Several manufacturers produce FM-200 under their brand names – the most notable are the Dupont product known as FE-227, the SRIs product called SR-200, and the FITECHs entry called 227. Other manufacturers have developed Halon alternatives as well, with one of the most well-known and accepted Halon alternatives being Novec-1230 fire protection fluids.
How is the Novec Fire Suppression System Different?
3M has developed its Halon alternative, known in the fire protection industry as Novec-1230. Novex-1230 is an effective fire suppression agent that can be stored as a liquid and dispersed as a gas in sensitive applications where electronic equipment and other valuable assets are protected. Novec has many properties that make it superior to Halon and other Halon alternatives in fire suppression systems and applications. Novec:
- Deploys and operates rapidly, extinguishing fires in many cases before other systems, especially water-based systems, can even begin to operate.
- The water-less nature of a Novec fire suppression system protects documents, electronics, and personnel without leaving any residual damage or residue
- Is electrically non-conductive, making it usable in even the most sensitive situations.
- Meets all NFPA and Canadian standards for human safety and qualifies as a clean agent.
- Is not subject to HFC phaseouts.
- Meets the necessary criteria for Class A, B, and C fire hazards.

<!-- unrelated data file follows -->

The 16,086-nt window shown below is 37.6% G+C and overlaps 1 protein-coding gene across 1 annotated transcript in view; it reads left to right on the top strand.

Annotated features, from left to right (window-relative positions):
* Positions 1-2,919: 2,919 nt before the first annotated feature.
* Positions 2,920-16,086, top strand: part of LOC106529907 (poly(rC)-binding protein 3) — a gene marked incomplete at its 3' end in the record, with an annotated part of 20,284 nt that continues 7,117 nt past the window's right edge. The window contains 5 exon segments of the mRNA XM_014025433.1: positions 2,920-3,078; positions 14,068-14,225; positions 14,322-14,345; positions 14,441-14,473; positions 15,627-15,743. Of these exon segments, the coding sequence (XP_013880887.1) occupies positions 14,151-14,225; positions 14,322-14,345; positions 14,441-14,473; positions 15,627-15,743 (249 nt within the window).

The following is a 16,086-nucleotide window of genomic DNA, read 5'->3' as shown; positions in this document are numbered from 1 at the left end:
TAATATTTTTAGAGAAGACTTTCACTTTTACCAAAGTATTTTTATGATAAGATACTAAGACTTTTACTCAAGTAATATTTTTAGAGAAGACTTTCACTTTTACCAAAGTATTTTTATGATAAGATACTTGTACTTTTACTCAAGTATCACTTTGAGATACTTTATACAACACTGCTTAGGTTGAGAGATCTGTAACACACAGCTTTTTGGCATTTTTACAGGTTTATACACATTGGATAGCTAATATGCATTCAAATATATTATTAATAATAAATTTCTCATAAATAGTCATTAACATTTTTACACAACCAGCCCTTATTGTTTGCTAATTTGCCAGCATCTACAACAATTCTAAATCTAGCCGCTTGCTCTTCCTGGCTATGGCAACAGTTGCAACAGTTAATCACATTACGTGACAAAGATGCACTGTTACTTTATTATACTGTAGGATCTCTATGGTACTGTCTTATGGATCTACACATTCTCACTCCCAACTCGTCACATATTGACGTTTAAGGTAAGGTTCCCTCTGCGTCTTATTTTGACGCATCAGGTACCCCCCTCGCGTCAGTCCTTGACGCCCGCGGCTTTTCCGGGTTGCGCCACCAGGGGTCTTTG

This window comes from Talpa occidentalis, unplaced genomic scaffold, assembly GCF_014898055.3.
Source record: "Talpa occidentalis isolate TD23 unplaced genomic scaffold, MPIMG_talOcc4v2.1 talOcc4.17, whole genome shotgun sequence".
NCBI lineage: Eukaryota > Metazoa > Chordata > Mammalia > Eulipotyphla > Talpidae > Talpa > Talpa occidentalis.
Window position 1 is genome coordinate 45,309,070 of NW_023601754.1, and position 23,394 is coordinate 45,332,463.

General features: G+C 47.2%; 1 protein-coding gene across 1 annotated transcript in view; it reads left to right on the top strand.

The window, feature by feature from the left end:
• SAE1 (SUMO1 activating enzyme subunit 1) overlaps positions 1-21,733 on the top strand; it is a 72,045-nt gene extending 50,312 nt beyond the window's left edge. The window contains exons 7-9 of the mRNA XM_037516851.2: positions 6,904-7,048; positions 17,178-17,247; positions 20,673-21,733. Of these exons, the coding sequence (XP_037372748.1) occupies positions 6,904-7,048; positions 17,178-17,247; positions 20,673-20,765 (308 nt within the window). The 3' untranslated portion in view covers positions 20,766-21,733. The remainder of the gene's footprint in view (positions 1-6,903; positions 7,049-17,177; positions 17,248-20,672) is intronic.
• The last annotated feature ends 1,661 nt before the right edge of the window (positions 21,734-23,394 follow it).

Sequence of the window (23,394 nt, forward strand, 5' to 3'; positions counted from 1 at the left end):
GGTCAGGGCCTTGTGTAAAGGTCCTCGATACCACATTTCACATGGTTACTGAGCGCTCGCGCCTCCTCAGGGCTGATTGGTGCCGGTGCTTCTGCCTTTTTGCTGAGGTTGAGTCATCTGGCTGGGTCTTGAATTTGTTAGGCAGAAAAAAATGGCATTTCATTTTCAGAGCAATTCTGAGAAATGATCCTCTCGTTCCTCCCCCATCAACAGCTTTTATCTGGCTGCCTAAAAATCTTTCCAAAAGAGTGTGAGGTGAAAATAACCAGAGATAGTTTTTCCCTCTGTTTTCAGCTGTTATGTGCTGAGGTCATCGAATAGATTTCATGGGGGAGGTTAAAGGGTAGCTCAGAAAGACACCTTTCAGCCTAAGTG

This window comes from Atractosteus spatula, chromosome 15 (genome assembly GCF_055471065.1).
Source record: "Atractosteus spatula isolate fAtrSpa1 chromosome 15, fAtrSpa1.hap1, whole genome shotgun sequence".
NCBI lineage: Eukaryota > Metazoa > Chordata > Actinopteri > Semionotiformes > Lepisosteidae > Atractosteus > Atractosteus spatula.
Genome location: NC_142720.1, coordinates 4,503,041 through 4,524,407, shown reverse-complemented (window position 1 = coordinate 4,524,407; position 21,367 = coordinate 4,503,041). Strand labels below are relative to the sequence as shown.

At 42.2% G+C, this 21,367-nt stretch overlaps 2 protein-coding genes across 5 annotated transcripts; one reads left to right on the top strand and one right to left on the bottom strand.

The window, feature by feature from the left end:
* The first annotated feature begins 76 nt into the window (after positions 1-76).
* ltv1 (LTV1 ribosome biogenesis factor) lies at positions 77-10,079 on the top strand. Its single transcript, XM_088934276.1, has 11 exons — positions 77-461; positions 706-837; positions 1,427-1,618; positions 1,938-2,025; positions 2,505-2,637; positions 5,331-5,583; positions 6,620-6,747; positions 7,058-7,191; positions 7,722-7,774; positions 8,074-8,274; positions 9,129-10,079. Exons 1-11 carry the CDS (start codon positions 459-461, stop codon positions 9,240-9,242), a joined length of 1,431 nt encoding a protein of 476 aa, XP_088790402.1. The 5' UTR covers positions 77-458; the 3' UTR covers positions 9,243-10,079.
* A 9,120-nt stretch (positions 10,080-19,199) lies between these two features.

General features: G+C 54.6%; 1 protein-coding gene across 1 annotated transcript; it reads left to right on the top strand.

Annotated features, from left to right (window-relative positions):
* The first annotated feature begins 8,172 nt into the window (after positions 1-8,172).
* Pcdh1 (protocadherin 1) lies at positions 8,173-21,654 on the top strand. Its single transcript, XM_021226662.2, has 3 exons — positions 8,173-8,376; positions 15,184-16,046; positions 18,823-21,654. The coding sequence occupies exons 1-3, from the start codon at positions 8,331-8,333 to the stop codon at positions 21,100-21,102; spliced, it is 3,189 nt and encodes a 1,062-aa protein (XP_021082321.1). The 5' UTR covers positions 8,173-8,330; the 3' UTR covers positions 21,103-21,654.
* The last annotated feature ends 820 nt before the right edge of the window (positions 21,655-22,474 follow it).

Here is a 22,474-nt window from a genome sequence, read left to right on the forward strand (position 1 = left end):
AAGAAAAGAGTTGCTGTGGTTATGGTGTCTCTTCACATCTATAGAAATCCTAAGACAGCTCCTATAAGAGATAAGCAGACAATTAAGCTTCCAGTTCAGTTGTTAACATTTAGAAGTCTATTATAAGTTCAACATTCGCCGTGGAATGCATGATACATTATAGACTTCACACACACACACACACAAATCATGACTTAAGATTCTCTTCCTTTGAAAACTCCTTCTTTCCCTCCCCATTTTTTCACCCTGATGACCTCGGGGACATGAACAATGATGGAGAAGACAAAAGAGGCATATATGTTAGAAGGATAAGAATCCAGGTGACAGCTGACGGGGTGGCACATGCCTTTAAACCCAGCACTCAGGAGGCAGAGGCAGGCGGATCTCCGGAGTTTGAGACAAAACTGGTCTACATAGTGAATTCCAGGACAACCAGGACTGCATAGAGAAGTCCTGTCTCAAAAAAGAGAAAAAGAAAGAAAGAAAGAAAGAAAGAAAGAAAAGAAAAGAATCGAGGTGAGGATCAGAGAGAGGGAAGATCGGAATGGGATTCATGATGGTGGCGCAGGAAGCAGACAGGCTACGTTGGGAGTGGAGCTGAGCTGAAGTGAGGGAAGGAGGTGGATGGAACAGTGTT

Novec-1230 is environmentally safe, non-toxic at fire suppression concentrations, and is easily stored and deployed in critical areas and applications. Many legacy Halon systems are being replaced with systems that use Novec-1230.
What Other Options Are There?
Many alternative options exist for replacing Halon-based fire suppression systems apart from FM-200 and Novec-1230. These systems are popular and effective fire suppression systems when used in their correct application and properly designed. Among the most popular Halon alternative systems are some traditional systems such as:
Carbon Based Systems
Carbon-based fire suppression systems have long been used, and the most popular of these are carbon dioxide suppression systems. CO2 has the ability to eliminate oxygen available for burning, thus interrupting the fire cycle. CO2 gas is colourless, odourless, and electrically non-conductive, making it effective in critical areas such as laboratories, power plants, and computer installations.
Unfortunately, CO2 must be introduced at concentrations approaching 34 percent to be effective in fire control. At a 7.5 percent concentration, CO2 is an asphyxiation hazard to humans, making CO2 systems inappropriate in occupied spaces.
ABC Dry Chemical Systems
Another popular and traditional fire suppression agent is the combination of compounds used in dry chemical fire suppression systems. We are all probably most familiar with traditional red fire extinguishers, which are typically loaded with mono-ammonium phosphate powder. In many cases, this is a siliconized mixture that smothers the fire by coating the burning material. Larger static systems can be employed to provide fire suppression protection to bigger areas.
In general, the materials used in ABC dry chemical fire suppression systems are non-toxic and safe for humans, although there is a slight risk of skin or eye irritation to some people. There may be an inhalation hazard if the area is not well-ventilated immediately after the system is discharged.